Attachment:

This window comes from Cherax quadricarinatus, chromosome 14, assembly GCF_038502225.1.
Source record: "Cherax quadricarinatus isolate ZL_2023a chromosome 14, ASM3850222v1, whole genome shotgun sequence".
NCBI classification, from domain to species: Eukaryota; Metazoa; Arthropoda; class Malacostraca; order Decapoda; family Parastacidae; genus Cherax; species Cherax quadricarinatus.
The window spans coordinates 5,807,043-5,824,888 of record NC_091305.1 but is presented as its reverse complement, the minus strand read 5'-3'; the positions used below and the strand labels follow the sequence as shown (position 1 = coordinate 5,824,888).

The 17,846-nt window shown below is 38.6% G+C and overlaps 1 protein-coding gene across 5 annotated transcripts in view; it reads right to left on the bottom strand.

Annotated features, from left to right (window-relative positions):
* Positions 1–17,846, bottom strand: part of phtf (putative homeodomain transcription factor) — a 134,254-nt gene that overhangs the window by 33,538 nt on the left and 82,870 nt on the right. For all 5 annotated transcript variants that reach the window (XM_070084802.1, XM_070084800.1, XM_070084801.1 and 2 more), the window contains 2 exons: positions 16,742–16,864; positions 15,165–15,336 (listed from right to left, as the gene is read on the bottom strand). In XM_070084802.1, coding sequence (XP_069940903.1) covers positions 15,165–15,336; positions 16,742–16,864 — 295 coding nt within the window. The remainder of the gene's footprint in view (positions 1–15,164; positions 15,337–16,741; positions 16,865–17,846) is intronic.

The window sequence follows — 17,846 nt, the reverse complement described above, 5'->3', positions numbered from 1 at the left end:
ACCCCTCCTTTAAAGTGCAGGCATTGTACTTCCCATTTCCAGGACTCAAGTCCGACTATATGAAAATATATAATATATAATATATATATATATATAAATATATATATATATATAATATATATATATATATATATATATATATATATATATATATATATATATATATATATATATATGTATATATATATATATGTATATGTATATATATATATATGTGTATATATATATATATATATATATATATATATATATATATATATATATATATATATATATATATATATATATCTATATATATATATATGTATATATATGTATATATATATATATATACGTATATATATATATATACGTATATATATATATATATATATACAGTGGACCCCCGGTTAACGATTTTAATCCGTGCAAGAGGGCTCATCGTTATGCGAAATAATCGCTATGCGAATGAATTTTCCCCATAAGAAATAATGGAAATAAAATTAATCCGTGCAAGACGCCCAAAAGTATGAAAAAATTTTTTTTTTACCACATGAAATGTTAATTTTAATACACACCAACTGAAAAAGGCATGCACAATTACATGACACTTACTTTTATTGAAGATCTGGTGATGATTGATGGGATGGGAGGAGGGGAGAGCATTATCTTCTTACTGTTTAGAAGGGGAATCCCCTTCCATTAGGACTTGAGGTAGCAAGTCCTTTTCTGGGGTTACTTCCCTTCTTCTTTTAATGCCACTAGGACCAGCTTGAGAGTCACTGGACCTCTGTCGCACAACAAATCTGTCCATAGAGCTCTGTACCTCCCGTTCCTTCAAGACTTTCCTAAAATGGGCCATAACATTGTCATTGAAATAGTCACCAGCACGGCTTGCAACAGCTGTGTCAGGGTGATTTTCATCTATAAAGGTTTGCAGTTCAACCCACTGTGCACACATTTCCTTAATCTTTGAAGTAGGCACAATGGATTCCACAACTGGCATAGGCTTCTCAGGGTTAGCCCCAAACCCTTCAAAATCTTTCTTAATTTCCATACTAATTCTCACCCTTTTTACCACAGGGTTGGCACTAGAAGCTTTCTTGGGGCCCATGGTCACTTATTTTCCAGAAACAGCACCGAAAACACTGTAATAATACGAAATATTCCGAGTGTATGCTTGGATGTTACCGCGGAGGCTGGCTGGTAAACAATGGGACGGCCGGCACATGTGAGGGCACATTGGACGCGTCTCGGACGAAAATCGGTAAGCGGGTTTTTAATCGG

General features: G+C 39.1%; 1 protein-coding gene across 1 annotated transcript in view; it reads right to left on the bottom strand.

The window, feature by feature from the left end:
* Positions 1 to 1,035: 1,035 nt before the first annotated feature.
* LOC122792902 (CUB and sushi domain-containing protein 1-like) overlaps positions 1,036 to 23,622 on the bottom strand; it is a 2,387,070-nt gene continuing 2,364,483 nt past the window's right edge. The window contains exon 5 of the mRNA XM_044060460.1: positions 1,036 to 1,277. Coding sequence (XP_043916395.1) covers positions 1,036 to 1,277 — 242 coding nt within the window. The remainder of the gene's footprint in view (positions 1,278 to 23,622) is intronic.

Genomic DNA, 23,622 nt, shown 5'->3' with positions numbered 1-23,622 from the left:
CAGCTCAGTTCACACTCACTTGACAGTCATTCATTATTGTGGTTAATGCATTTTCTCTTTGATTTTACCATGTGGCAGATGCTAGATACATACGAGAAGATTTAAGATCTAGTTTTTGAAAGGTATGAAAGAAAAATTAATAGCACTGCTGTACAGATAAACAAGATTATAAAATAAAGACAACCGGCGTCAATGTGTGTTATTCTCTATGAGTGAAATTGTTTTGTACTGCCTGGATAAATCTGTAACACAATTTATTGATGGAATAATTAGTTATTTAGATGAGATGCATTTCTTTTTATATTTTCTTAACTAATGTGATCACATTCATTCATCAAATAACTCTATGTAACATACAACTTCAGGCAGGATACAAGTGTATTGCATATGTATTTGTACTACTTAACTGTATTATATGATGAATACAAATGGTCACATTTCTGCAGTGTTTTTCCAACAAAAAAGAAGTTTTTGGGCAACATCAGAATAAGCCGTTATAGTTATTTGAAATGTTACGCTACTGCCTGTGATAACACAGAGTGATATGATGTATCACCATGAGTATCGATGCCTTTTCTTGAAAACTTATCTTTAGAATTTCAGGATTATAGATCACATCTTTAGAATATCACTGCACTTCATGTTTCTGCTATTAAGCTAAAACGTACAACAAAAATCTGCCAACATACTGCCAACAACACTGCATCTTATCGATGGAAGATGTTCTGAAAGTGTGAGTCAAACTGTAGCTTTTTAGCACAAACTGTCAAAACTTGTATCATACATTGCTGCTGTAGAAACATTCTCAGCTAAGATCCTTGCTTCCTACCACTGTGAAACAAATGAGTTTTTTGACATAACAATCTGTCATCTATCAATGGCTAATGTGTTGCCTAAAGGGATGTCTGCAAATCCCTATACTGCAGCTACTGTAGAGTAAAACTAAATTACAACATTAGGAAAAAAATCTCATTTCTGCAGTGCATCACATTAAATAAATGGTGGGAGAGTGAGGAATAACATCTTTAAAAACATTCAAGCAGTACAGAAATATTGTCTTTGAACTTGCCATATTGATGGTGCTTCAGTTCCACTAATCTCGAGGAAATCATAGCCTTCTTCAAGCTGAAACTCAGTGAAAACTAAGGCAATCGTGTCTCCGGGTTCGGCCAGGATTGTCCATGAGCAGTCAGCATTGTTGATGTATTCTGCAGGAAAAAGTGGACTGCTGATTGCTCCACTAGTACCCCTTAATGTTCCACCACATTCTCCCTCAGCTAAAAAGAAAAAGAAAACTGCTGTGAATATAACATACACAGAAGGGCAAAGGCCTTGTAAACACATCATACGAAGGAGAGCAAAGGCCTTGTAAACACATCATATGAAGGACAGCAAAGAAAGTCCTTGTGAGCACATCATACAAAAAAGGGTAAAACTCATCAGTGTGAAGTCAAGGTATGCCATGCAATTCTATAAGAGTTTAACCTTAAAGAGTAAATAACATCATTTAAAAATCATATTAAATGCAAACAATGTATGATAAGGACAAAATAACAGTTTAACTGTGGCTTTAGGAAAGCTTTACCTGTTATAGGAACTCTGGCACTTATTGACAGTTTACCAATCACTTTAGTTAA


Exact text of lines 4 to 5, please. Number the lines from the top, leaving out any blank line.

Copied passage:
The window spans coordinates 5,807,043-5,824,888 of record NC_091305.1 but is presented as its reverse complement, the minus strand read 5'-3'; the positions used below and the strand labels follow the sequence as shown (position 1 = coordinate 5,824,888).

The 17,846-nt window shown below is 38.6% G+C and overlaps 1 protein-coding gene across 5 annotated transcripts in view; it reads right to left on the bottom strand.